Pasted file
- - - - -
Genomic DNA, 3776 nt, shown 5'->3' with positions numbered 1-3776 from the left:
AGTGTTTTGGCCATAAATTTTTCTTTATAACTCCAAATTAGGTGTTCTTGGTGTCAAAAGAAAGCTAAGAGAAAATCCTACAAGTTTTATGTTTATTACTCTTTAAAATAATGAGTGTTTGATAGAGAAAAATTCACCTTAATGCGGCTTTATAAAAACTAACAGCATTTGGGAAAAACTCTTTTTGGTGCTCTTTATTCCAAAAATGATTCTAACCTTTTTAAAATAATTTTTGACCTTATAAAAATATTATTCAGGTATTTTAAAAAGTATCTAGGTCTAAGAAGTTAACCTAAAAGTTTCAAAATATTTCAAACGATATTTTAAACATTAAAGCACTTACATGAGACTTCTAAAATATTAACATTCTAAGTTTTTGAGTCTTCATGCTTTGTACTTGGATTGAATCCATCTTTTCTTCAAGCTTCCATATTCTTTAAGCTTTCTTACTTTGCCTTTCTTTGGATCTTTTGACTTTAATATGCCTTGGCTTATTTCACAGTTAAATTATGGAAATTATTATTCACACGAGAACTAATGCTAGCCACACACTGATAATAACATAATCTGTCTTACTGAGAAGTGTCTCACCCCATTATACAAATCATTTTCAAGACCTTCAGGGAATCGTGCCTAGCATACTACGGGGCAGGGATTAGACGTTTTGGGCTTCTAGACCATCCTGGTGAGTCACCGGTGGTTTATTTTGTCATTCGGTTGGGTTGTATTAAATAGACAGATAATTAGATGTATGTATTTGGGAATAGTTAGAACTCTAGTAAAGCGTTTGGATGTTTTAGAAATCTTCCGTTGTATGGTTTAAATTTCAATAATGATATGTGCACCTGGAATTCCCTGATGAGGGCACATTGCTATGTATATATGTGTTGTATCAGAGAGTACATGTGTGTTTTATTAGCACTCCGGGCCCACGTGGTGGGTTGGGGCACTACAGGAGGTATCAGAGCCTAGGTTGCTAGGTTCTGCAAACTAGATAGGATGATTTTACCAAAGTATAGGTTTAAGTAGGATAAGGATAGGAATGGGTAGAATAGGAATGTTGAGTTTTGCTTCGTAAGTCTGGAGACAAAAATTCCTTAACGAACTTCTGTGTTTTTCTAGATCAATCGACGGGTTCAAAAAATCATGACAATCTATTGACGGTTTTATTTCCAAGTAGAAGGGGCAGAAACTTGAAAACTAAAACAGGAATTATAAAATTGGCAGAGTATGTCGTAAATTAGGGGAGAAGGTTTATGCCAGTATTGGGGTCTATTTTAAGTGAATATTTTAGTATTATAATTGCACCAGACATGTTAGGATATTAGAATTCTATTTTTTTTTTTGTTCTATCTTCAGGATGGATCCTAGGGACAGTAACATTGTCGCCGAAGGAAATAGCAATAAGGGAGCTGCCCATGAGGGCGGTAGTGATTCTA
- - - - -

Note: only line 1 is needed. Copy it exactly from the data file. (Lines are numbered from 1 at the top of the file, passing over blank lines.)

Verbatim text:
Genomic DNA, 3776 nt, shown 5'->3' with positions numbered 1-3776 from the left: